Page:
Tuesday, May 7, 2019

Harry T. Burleigh Society: Tomorrow: "From Song Came Symphony," Schomburg Center

Join us this Wednesday to hear “From Song Came Symphony.” The program includes William Grant Still’s And They Lynched Him on a Tree. Two artists share their thoughts on the work.

Wednesday, May 8th
Langston Hughes Auditorium
Schomburg Center for Research in Black Culture
515 Malcolm X Blvd.
New York, New York 10037

General Admission: $25
Students/Seniors/Veterans: $15

Lawrence Craig, Narrator

Here I stand with my late mentor and musical father, Dr. William C. Warfield, with whom I lived and studied from the age of 16 to 27. Having developed my talent from seed state, he lovingly referred to me as, "My only blade of grass." I want the audience to know that we owe a great debt to William Grant Still for his courage, foresight and musical genius in so skillfully documenting this segment of American history. In the course of my living and studying with Warfield, he said, "If we don't make it our business to both program and perform music by African American composers, who else will!"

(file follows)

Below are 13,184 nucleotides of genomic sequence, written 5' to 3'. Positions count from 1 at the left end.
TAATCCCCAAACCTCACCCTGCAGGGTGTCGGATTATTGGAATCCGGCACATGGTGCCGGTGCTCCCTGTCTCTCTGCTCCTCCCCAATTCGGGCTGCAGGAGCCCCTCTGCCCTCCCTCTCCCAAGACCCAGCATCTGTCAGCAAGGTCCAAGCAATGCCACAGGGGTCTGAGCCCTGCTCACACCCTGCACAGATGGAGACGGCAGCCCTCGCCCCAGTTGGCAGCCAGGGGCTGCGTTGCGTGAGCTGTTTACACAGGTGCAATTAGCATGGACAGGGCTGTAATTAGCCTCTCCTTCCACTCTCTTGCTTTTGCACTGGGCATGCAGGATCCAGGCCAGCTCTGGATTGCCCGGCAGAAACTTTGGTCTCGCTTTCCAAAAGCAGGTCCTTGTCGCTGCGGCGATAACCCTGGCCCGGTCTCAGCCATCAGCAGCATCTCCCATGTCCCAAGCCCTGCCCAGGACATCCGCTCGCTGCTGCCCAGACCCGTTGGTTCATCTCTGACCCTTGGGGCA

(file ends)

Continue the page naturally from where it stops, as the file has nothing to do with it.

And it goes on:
Courtney Carey, Conductor, Founder & Artistic Director, Courtney's Stars of Tomorrow

Still’s And They Lynched Him on a Tree is a piece that I heard about while a student at Morehouse College, but I never studied it until preparing for this concert as chorus master. One of the most striking aspects of the work is Still's style choice. This piece is basically a traditional spiritual! Yes, there are elements of what was then considered "contemporary" compositional technique, but it cannot be disputed that William Grant Still was influenced heavily by the spiritual and used those compositional devices in this piece. I don't think it would have been possible to set this text to music without having included elements of the spiritual. I think it helps keep people anchored in the drama because there is always something "familiar" about the music. The piece veers into very interesting tonalities, but one is always "hooked into the drama" because of the primary compositional device being used: the spiritual.

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